Lawmakers have mulled for years whether to restructure gasoline taxes to make up for consumer shifts to fuel-efficient vehicles, but the House Transportation Committee chairman says there’s little desire to tackle that right now.
“There’s no political will for a gas tax increase when you’re dealing with gas over $3 a gallon,” said Chairman Phillip Johnson, R-Pegram, adding options could include charging drivers a tax based on their mileage.
“It’s just a matter of coming out with something that will have enough votes to pass. There just really hasn’t been any particular solution or idea we’ve come to agreement on,” he said.
Gas collections that fund state transportation will eventually stall out, Tennessee Department of Transportation officials warned earlier this month, although Gov. Bill Haslam has ruled out reconfiguring the gas tax for at least two years.
“We’re not close to proposing a change on that, but I think all of us can look and say logically there’s no way 10 years from now we’re doing it the same way we are now,” Haslam said last week.
“It will not be something we propose doing this year and probably not next,” he said.
At a budget hearing this month, TDOT officials said that the state will need to figure out how else to fund the department amid rising costs to fix roads as gas tax collections continue to stagnate as they did this past year.
Tennessee taxes gasoline at 21.4 cents a gallon, which ranks among some of the lowest rates in the nation. The feds tax gas at 18.4 cents per gallon, for a total rate in Tennessee of 39.8 cents.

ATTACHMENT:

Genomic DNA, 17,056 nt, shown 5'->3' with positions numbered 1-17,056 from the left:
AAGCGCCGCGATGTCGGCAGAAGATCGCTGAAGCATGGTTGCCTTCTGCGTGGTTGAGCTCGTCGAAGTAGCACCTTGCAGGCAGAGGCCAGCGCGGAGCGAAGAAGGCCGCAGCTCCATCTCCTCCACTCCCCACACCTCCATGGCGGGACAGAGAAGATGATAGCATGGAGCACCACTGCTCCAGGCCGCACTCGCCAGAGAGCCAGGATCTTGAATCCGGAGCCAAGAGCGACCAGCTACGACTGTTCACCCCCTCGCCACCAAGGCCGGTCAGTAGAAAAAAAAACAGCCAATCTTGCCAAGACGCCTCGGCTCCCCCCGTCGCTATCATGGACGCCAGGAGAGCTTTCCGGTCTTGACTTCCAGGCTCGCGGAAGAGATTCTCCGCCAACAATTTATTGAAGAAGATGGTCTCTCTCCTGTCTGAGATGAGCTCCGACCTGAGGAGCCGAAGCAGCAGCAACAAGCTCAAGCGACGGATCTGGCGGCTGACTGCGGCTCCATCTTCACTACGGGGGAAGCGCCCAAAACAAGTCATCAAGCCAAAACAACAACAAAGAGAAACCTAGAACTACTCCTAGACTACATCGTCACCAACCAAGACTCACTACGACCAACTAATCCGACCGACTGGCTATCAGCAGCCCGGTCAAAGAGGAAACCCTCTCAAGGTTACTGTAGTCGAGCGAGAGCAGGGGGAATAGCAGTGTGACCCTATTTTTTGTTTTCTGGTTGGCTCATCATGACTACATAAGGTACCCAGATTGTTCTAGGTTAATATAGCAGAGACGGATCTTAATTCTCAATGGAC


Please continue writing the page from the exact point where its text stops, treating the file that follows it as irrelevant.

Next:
Last year the state collected $606 million in gasoline taxes, slightly up from $601 million the year before. Back in 2008, just before the recession settled in, the state collected $622 million in gasoline taxes.
About 40 percent of those dollars are siphoned off for cities and counties or deposited into the state’s general fund. The remaining $255 million last year stayed with TDOT, although state officials said they didn’t know exactly how much is directed to road projects versus non-road or administrative costs, saying the dollars are used throughout the department.
TDOT officials are proposing an $800 million state budget for next year, an 8 percent decrease from last year.
Tennessee roads are consistently rated by truckers and industry experts as among the best in the nation, according to Overdrive Magazine and the Asphalt Pavement Alliance.
Although the governor says he’s not focused on addressing the gas tax now, any conversation down the road should include ensuring the user tax on gas is spent on roads instead of giving it away to non-road projects, according to one key interest group.
“The state fuel tax is a user fee. Meanwhile, we’re seeing the growth in that slow down. It’s the only mechanism we have,” said Kent Starwalt, executive vice president of the Tennessee Road Builders Association.
The association has supported efforts in the General Assembly to find a dedicated funding source for mass transit like light rail. But until that happens, the gas tax “is the only mechanism we have,” Starwalt said.
The declining use of gasoline is a “big, big issue” in Tennessee and the country, Transportation Commissioner John Schroer said during his department’s budget hearing.
Gas tax collections have been flat if not down slightly, said Schroer. Some of that is due to the recession, but it’s also indicative of drivers shifting to more fuel-efficient vehicles, he said.
“The trend for us is going the wrong direction as far as the amount of money we will see. We will, I think, in my opinion, continue to see less and less as we go along,” said Schroer, who said his office has spoken to legislative leaders on both the House and Senate transportation committees.
“The issue is it costs more and more to do what we’re doing, and we have more capacity, and we have an older, deteriorating infrastructure that gets more expensive to fix every single year,” he said. “It is an issue that not only we as a state are going to have to address but nationally we have to address it as well.”